Tax Inspectors Using Warships to Find Taxpayers

Total Croatia News

While some people can avoid paying taxes for years, others get a visit by a warship.

The Tax Administration is certainly not one of the most dynamic parts of the state bureaucracy. However, when it wants to, it can be quite resourceful in locating taxpayers, reports on June 27, 2017.

In recent days, it has even asked the Croatian Navy for help. A warship with tax inspectors has recently been seen in Sali on the island of Dugi Otok, a place with several hundred inhabitants. The navy was engaged so that the tax authorities could check whether everyone in the small town issues receipts when selling pizzas or ice-creams to tourists. Yes, you read that right.

Most of the Croatian inhabited islands, including Dugi Otok, are connected to the mainland by regular ferry lines. Such lines are good enough for local people and their guests, but not for Croatian tax inspectors. They announce their arrival – which actually might be good news for local businesspeople – by coming in a warship. asked the Tax Administration why the tax inspectors were using navy ships and how much did it cost, but the reply was bureaucratically meaningless, as usual.

“The Ministry of Finance, in accordance with its powers and scope of work, as well as other institutions responsible for dealing with activities on the sea, form an integral part of the Central coordination of authorities responsible for the oversight and protection of the rights and interests of the Republic of Croatia on the sea, according to the Law on Coast Guard. They have the task of supervision and protection of rights and interests at sea under the jurisdiction of the Republic of Croatia. Among other things, the task of all bodies in charge of the sea is to implement joint measures in accordance with pre-planned activities that take place throughout the year in the coastal areas. The coordinated work of several inspection services and the Coast Guard is enabling enhanced supervision measures this year,” says the Ministry of Finance.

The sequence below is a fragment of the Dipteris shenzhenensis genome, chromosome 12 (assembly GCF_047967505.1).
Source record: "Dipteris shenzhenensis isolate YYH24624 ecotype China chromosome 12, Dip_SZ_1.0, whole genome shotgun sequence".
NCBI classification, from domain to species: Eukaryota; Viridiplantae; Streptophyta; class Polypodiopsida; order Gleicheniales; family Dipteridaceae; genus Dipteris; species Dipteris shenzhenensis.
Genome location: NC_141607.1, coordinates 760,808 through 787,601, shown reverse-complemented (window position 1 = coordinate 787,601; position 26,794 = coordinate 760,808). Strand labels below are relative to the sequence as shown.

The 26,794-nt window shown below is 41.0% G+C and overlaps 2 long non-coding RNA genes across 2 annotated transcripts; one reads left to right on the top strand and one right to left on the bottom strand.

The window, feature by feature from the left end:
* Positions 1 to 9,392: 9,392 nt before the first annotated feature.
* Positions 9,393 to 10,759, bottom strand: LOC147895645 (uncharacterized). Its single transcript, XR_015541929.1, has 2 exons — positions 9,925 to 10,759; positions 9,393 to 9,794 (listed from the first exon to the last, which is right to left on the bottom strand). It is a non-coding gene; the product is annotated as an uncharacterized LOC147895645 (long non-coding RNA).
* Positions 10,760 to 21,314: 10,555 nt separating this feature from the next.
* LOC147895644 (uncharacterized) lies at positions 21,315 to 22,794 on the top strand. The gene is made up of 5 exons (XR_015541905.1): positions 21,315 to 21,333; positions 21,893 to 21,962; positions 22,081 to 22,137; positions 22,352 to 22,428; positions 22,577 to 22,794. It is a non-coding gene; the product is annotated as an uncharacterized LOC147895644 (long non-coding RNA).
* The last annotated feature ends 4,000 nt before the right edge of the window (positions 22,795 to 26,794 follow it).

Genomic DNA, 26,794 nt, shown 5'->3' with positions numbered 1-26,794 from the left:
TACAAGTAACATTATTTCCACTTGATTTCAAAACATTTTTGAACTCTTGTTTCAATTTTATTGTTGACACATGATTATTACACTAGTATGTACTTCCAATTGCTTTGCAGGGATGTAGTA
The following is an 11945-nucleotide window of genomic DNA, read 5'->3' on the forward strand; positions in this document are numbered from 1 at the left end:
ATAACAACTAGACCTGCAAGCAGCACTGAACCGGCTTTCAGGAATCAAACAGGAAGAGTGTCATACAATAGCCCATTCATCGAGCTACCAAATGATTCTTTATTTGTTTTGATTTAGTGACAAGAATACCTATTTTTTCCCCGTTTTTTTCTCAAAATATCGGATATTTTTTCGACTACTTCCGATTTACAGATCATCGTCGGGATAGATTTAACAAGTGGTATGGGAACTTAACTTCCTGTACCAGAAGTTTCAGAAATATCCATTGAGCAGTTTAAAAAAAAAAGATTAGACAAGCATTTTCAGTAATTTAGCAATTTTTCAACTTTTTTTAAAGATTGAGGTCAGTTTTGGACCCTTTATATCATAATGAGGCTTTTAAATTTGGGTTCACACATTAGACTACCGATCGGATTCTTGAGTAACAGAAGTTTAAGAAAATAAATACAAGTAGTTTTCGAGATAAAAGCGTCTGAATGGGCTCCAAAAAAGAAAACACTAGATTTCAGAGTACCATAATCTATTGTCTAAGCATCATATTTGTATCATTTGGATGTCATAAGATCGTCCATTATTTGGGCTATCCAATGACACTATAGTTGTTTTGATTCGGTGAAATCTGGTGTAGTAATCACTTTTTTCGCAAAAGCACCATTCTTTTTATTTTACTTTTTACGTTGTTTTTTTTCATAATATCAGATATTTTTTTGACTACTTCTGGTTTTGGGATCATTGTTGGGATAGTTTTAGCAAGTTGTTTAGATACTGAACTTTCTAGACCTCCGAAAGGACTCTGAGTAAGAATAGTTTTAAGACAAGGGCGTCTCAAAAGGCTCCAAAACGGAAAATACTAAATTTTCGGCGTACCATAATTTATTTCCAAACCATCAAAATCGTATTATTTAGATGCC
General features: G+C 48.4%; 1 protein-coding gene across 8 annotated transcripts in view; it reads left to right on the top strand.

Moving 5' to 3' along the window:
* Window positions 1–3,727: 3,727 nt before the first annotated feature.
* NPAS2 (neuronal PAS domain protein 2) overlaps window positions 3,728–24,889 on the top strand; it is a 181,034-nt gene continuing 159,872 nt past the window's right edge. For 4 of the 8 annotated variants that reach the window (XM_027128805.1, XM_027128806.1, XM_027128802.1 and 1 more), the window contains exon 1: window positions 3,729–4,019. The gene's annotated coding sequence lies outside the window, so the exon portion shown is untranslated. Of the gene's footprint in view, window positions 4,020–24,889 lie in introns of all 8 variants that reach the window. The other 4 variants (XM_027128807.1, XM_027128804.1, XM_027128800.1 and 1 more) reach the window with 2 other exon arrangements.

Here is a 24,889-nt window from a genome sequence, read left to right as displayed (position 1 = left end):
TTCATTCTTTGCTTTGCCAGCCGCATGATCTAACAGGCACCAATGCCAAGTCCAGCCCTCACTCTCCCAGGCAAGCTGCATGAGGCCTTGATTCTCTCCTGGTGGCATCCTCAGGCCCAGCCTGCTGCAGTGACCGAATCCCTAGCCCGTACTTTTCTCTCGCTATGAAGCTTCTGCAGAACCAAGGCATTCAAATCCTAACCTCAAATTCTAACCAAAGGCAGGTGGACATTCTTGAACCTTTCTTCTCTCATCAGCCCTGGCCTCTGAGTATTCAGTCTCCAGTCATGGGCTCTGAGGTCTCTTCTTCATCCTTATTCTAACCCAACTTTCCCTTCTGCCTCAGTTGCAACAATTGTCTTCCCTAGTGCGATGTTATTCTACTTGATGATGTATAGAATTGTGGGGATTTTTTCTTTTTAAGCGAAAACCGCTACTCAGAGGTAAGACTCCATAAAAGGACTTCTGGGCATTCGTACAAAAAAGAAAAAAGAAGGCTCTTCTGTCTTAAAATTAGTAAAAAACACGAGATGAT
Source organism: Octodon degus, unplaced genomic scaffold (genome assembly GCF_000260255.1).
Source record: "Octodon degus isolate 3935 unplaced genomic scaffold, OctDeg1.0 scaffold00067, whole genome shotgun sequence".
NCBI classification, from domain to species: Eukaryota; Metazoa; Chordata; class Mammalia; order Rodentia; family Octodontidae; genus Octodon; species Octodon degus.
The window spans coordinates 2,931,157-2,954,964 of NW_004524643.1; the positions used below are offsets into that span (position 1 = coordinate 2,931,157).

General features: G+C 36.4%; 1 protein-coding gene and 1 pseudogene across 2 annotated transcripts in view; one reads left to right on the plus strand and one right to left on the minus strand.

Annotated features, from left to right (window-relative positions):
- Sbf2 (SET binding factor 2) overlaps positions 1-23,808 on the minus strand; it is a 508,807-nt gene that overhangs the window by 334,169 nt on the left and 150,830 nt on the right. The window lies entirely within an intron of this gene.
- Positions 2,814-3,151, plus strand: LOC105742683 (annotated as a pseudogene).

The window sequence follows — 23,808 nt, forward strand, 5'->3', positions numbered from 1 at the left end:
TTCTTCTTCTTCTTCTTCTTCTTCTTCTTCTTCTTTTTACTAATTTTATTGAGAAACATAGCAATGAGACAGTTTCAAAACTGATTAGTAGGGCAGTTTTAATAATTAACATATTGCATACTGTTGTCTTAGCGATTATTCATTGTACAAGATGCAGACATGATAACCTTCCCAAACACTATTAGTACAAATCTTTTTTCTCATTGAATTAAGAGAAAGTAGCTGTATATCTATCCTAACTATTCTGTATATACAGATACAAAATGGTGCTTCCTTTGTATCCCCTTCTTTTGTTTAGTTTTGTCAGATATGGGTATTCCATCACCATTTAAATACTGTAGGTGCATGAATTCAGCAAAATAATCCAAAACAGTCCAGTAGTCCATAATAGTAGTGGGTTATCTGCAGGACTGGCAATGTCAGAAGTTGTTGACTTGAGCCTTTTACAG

So, it can be assumed that such visits by tax inspectors are standard practice. The Ministry did not write anything about this particular case but did not deny it. It is unknown how much such an outing costs, given the massive ship and its crew, which is certainly not free.

It is hard to believe that it is profitable for the state, given that the town has just 500 people. On the other hand, If it were a bigger town, maybe they would even arrive on a frigate or an aircraft carrier.


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